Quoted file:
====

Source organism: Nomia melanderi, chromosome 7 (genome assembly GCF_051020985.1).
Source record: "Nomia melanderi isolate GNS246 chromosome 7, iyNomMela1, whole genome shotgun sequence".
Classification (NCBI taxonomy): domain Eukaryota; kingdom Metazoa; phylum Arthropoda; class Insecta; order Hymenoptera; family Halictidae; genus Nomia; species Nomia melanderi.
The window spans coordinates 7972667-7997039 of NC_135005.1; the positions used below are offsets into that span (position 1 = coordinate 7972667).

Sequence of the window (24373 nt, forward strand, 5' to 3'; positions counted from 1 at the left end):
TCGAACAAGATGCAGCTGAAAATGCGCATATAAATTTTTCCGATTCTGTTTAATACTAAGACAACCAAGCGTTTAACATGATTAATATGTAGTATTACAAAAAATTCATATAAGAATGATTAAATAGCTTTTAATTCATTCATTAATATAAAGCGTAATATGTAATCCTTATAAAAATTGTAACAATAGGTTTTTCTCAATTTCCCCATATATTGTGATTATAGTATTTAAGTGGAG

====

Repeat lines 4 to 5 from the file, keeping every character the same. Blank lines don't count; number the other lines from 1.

The window spans coordinates 7972667-7997039 of NC_135005.1; the positions used below are offsets into that span (position 1 = coordinate 7972667).

Sequence of the window (24373 nt, forward strand, 5' to 3'; positions counted from 1 at the left end):